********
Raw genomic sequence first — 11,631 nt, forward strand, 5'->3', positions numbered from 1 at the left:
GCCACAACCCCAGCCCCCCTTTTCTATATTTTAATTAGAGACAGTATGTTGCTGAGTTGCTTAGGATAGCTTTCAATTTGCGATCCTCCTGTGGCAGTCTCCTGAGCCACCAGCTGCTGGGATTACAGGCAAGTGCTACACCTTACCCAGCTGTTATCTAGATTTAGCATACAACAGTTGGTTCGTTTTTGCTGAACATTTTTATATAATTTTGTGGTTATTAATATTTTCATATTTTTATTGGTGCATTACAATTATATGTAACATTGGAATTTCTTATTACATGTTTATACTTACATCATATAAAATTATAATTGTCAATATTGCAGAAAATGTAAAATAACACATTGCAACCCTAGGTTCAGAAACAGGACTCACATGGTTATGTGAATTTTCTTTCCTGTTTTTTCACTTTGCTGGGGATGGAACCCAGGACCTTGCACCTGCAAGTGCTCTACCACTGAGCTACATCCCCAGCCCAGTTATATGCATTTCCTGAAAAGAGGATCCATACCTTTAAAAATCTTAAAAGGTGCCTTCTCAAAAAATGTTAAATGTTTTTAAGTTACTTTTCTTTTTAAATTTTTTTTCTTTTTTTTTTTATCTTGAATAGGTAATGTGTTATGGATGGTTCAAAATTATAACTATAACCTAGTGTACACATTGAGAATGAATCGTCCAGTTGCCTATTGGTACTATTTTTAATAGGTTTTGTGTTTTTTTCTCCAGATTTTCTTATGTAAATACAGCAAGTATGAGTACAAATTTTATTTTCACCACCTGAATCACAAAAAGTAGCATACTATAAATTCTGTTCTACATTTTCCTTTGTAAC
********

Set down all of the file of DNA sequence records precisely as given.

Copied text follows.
Raw genomic sequence first — 11,631 nt, forward strand, 5'->3', positions numbered from 1 at the left:
GCCACAACCCCAGCCCCCCTTTTCTATATTTTAATTAGAGACAGTATGTTGCTGAGTTGCTTAGGATAGCTTTCAATTTGCGATCCTCCTGTGGCAGTCTCCTGAGCCACCAGCTGCTGGGATTACAGGCAAGTGCTACACCTTACCCAGCTGTTATCTAGATTTAGCATACAACAGTTGGTTCGTTTTTGCTGAACATTTTTATATAATTTTGTGGTTATTAATATTTTCATATTTTTATTGGTGCATTACAATTATATGTAACATTGGAATTTCTTATTACATGTTTATACTTACATCATATAAAATTATAATTGTCAATATTGCAGAAAATGTAAAATAACACATTGCAACCCTAGGTTCAGAAACAGGACTCACATGGTTATGTGAATTTTCTTTCCTGTTTTTTCACTTTGCTGGGGATGGAACCCAGGACCTTGCACCTGCAAGTGCTCTACCACTGAGCTACATCCCCAGCCCAGTTATATGCATTTCCTGAAAAGAGGATCCATACCTTTAAAAATCTTAAAAGGTGCCTTCTCAAAAAATGTTAAATGTTTTTAAGTTACTTTTCTTTTTAAATTTTTTTTCTTTTTTTTTTTATCTTGAATAGGTAATGTGTTATGGATGGTTCAAAATTATAACTATAACCTAGTGTACACATTGAGAATGAATCGTCCAGTTGCCTATTGGTACTATTTTTAATAGGTTTTGTGTTTTTTTCTCCAGATTTTCTTATGTAAATACAGCAAGTATGAGTACAAATTTTATTTTCACCACCTGAATCACAAAAAGTAGCATACTATAAATTCTGTTCTACATTTTCCTTTGTAAC